Hepatitis C Virus in Rural America: Tackling a Silent Epidemic

Despite advances in treatment, hepatitis C virus (HCV) infection remains a major health problem worldwide.1 In the United States, rural communities are disproportionately affected by HCV, with rates of infection estimated to be twice as those seen in urban areas and attributed to high rates of injectable drug use among young people.2 Although HCV infection has reached epidemic proportions in younger individuals, those in the Baby Boomer generation remain at increased risk for this disease.3



Complicating things further is the silent nature of the infection; early signs and symptoms do not appear in approximately 80% of individuals.7 Once diagnosed, patients from rural communities frequently face obstacles to treatment, such as lack of resources and trained medical professionals.1 However, research has shown that compared with patients from metropolitan areas, rural patients respond comparably well to treatment with direct-acting antivirals (DAAs), and there is no significant difference in post-sustained virologic response (SVR) expenditures between rural and metropolitan patients.8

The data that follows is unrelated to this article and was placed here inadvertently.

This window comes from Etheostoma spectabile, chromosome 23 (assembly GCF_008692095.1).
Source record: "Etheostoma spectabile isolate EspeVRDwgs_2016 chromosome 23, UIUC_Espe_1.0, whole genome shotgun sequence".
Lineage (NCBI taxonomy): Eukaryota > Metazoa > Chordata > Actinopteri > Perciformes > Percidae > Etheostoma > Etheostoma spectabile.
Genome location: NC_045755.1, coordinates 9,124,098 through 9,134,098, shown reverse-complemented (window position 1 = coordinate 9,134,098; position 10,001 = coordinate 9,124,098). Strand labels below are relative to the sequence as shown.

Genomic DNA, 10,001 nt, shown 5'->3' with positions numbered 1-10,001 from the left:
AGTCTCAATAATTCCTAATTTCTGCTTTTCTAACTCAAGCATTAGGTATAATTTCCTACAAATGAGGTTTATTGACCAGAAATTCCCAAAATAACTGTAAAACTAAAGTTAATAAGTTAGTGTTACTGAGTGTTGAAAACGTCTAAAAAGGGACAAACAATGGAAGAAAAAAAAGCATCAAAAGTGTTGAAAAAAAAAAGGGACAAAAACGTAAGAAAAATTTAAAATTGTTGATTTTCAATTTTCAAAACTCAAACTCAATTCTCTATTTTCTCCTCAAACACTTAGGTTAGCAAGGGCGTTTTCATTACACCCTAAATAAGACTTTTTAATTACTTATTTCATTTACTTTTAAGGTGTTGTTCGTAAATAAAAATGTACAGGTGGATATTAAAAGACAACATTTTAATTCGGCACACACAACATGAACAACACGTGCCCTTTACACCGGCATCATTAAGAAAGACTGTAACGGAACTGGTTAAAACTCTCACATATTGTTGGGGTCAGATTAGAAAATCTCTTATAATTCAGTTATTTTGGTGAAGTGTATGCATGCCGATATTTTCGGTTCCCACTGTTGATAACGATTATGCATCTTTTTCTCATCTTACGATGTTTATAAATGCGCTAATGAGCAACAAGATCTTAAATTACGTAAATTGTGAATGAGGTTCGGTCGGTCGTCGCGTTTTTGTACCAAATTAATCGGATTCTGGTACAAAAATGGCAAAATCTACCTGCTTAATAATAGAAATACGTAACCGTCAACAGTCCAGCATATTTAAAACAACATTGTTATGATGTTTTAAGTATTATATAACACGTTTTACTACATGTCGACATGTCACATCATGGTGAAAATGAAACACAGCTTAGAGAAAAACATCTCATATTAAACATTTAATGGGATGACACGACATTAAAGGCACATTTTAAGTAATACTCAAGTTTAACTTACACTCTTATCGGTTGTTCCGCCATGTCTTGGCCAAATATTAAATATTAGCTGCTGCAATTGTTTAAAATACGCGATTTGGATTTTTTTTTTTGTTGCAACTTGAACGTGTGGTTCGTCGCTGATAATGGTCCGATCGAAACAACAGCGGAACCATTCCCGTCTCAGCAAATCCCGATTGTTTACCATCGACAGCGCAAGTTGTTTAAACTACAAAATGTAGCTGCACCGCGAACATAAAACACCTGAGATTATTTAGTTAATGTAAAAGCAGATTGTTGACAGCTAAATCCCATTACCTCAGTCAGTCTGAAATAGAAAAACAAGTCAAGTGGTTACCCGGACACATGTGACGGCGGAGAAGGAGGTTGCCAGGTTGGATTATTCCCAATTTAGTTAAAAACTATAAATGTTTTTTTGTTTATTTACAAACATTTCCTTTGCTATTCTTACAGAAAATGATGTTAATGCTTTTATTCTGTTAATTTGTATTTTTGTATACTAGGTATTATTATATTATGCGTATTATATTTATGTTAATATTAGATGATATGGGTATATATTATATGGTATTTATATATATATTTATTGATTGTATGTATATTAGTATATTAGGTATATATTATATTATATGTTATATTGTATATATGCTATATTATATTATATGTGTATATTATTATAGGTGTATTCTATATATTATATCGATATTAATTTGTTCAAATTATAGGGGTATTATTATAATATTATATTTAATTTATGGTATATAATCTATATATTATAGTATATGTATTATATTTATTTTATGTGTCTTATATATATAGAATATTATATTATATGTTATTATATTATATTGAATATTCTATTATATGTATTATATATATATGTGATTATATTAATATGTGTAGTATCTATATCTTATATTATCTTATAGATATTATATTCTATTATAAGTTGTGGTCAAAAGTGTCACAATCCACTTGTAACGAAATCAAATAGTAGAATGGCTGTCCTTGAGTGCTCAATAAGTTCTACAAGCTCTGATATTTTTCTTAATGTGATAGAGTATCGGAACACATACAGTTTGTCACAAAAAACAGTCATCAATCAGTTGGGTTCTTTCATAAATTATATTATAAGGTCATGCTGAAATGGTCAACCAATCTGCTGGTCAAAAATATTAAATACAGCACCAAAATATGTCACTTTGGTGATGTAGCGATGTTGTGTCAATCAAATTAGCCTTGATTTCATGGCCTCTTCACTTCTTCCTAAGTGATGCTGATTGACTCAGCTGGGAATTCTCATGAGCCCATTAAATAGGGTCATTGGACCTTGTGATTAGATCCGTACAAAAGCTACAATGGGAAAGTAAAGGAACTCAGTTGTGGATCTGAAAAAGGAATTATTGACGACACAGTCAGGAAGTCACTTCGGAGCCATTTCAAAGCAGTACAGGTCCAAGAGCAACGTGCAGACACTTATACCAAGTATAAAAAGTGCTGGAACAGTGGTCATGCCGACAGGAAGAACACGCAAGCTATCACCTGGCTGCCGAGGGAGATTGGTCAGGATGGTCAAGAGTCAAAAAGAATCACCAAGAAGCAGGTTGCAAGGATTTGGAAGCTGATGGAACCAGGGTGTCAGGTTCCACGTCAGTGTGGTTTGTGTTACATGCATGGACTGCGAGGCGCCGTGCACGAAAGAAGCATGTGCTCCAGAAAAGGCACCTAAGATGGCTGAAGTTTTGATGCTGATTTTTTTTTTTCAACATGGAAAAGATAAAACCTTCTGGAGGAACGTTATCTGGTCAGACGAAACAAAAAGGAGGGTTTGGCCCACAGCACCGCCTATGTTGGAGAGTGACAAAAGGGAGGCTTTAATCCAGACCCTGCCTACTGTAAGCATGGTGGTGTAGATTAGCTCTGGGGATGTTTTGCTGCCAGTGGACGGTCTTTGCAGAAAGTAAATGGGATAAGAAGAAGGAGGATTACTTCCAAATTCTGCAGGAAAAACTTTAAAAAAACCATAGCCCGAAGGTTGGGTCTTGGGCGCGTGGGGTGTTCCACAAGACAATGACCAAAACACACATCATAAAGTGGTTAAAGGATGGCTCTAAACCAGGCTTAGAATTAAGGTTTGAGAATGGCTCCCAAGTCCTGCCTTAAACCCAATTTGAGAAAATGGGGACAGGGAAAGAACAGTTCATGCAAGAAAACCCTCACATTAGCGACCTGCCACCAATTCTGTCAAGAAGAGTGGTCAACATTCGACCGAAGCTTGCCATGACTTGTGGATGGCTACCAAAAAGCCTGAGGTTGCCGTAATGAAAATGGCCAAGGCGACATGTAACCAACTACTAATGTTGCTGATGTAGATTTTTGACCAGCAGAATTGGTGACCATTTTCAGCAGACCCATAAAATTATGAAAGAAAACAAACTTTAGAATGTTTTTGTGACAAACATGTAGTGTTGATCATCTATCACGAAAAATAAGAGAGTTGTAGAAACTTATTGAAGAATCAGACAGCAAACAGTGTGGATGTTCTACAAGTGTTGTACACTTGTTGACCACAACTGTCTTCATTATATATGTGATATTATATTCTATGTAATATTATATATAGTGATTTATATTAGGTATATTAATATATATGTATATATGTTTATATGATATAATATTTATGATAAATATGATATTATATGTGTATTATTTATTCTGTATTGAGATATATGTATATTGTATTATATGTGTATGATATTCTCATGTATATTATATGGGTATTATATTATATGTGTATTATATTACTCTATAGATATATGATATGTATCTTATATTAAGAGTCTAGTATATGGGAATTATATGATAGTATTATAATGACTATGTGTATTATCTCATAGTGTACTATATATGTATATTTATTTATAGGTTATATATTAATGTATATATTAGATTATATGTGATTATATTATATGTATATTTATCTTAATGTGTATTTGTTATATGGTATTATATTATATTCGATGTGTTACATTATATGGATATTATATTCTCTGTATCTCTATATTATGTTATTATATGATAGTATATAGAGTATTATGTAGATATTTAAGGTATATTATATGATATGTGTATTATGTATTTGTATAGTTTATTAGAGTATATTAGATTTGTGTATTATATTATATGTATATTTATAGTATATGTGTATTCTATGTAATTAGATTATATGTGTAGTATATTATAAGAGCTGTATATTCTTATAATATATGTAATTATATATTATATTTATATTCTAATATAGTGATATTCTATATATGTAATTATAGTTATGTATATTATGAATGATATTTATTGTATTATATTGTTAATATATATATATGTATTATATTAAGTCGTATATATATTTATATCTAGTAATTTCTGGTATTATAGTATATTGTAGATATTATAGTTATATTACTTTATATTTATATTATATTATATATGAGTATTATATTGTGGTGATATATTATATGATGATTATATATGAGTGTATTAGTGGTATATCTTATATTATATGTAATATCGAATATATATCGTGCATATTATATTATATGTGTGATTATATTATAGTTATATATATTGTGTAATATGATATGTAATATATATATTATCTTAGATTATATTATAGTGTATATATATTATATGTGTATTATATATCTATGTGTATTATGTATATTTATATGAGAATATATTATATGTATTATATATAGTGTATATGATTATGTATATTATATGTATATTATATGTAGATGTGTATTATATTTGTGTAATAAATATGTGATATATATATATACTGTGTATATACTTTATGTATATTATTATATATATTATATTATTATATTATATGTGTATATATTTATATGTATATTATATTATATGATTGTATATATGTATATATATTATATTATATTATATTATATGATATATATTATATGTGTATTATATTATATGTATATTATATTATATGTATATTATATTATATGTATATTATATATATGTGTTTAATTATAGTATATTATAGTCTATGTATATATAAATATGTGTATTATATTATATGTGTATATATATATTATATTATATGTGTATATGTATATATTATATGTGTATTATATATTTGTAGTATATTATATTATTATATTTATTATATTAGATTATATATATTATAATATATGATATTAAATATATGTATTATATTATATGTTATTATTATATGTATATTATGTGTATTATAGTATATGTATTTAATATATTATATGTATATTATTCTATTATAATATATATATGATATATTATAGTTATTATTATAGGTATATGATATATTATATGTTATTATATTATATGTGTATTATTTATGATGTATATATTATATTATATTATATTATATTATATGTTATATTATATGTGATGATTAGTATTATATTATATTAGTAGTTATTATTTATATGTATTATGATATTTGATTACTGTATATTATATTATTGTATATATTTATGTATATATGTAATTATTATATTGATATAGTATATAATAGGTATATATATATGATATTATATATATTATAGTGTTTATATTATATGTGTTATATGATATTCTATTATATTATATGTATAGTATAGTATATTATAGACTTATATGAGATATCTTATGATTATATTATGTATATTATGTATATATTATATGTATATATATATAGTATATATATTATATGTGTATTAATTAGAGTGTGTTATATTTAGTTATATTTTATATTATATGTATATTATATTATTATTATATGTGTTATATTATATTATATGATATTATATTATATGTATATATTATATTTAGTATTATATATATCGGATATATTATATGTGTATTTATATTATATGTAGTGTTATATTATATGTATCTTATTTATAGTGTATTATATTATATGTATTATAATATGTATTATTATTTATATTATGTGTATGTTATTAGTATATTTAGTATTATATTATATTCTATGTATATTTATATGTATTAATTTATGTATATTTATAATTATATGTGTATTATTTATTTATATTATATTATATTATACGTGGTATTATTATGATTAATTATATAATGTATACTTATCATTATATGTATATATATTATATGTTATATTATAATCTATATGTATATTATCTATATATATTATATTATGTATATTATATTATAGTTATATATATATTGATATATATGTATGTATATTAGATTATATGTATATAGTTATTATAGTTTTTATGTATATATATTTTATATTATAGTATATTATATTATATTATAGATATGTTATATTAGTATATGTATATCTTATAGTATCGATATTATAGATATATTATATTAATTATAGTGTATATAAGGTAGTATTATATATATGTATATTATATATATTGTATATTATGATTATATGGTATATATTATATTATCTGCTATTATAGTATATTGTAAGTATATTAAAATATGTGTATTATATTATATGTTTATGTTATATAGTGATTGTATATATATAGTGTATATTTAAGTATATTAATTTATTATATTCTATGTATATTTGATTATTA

Stuart C. Gordon, MD, professor of medicine at Wayne State University School of Medicine and director of hepatology for Henry Ford Health Systems, and Laura Tenner, MD, MPH, associate professor at the University of Texas Health San Antonio MD Anderson Cancer Center and co-director of pharmacy and therapeutics, and ASCO Government Relations Committee member, discuss challenges associated with HCV management in rural America.

Why is diagnosing HCV infection more challenging in rural communities than in urban communities?

Stuart Gordon, MD: Both acute and chronic HCV infections are usually asymptomatic; therefore, it is especially challenging to diagnose this condition in rural America, where access to routine health care — much less, HCV screening — is limited. Moreover, most HCV carriers in rural communities are younger adults (owing to recent drug use)9; in the absence of symptoms or abnormal liver enzymes that would trigger viral hepatitis screening, these young adults remain undiagnosed. Once diagnosed, residents of rural communities face additional obstacles to receipt of care, including long driving distances to providers able to help them. A recent US Preventive Services Task Force recommendation to 1-time screen all US adults for anti-HCV may help to identify large segments of rural America carrying this virus. But their linkage to care remains challenging.